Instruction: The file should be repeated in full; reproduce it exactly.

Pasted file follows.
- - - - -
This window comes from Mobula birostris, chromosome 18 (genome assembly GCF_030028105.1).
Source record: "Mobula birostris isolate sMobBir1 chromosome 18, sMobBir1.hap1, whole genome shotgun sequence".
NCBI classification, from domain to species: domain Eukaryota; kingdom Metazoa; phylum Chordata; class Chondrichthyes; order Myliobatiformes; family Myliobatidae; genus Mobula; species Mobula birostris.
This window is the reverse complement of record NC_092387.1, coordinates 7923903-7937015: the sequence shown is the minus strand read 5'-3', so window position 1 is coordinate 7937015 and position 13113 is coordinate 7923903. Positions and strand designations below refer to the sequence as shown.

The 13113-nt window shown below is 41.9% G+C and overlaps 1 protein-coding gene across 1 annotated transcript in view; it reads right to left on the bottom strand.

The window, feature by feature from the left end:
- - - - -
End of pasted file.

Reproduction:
This window comes from Mobula birostris, chromosome 18 (genome assembly GCF_030028105.1).
Source record: "Mobula birostris isolate sMobBir1 chromosome 18, sMobBir1.hap1, whole genome shotgun sequence".
NCBI classification, from domain to species: domain Eukaryota; kingdom Metazoa; phylum Chordata; class Chondrichthyes; order Myliobatiformes; family Myliobatidae; genus Mobula; species Mobula birostris.
This window is the reverse complement of record NC_092387.1, coordinates 7923903-7937015: the sequence shown is the minus strand read 5'-3', so window position 1 is coordinate 7937015 and position 13113 is coordinate 7923903. Positions and strand designations below refer to the sequence as shown.

The 13113-nt window shown below is 41.9% G+C and overlaps 1 protein-coding gene across 1 annotated transcript in view; it reads right to left on the bottom strand.

The window, feature by feature from the left end: